History & Background
The nation of Barbados, the easternmost island of the West Indies, lies in the Atlantic Ocean, 100 miles (160 kilometers) east of the Windward Islands; a former British colony, it has a total of 166 square miles, about 2.5 times the size of Washington, D.C. The name Barbados comes from the Portuguese word for "bearded" and probably refers to the bearded fig trees that grow there.
Barbados, sometimes referred to as "little England," was colonized by the British in the 1620s. However, Amerindian tribes were the first inhabitants of Barbados. Both the peaceful Arawaks and the more warrior-like Caribs claimed the island as their home. Barbados historians believe that the Caribs may have forced the Arawaks off the island. By the early 1600s, few Indians remained on the island because the Caribs either migrated to the north or south or were taken by Spanish sailors as slaves. In 1625, Captain John Powell arrived in Barbados and claimed it for Britain. Later British colonists settled the island; it was officially made a Crown possession in 1663. The introduction of sugarcane as a principal crop prompted the importation of African slaves to work the plantations. This practice continued until Britain abolished slavery in 1834. Its economy remained heavily dependent on sugar, rum, and molasses production throughout most of the twentieth century. In the 1990s tourism and manufacturing surpassed the sugar industry in economic importance. Although Barbados had a relatively high per capita growth rate in the 1980s, unemployment, especially among the youth and women, has been a serious problem. Most of the employment is in service and distribution trades, the greater part of which has been unionized.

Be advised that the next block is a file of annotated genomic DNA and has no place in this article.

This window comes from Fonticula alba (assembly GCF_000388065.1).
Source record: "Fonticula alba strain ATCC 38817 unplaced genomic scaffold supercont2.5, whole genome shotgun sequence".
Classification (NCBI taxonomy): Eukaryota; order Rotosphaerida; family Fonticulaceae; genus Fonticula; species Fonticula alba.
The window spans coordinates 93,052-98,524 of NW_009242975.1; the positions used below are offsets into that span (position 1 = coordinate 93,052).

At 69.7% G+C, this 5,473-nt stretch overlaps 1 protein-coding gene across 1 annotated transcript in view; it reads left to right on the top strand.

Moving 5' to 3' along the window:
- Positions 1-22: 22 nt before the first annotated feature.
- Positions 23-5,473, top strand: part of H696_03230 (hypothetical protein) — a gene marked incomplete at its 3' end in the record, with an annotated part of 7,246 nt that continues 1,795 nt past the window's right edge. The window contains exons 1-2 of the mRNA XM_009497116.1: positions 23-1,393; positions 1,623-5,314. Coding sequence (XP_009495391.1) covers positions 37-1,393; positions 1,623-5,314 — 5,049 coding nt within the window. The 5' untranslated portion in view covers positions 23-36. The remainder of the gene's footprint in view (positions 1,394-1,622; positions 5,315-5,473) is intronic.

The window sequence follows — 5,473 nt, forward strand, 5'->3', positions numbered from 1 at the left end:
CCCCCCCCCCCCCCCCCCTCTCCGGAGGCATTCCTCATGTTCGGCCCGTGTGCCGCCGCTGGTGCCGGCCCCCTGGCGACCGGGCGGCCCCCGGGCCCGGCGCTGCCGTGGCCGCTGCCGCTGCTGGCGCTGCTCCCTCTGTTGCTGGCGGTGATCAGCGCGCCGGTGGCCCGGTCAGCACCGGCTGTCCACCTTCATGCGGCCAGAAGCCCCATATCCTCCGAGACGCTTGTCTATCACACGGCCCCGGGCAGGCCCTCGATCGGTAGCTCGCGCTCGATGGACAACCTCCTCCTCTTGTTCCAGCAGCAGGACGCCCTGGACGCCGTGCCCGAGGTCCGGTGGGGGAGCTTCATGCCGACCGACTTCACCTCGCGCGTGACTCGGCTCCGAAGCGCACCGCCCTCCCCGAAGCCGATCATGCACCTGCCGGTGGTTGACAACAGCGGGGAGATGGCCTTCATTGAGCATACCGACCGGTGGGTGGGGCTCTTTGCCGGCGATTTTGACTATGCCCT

Barbados is one of the world's most densely populated countries. In 2000 the population was estimated to be 275,000, with 1,597 persons per square mile. Three quarters of its population is under age 44. Population projections put growth at less than 2 percent by the year 2010. Since the 1950s the rate of population growth has been slowed by a successful family planning program and by emigration, now mostly to the other parts of the Caribbean and to North America. During this same time, the death and infant mortality rates declined sharply, and life expectancy rose to 73 years. More than one third of the population is concentrated in Bridgetown, the capital and only seaport, and its surrounding area. About 80 percent of its residents are descendants of African slaves brought to the island 300 years ago. The remaining population includes whites (about 4 percent), East Indians, and persons of mixed African and European descent. English is the official language and is the language of instruction in the schools; a nonstandard English called Bajan is spoken.
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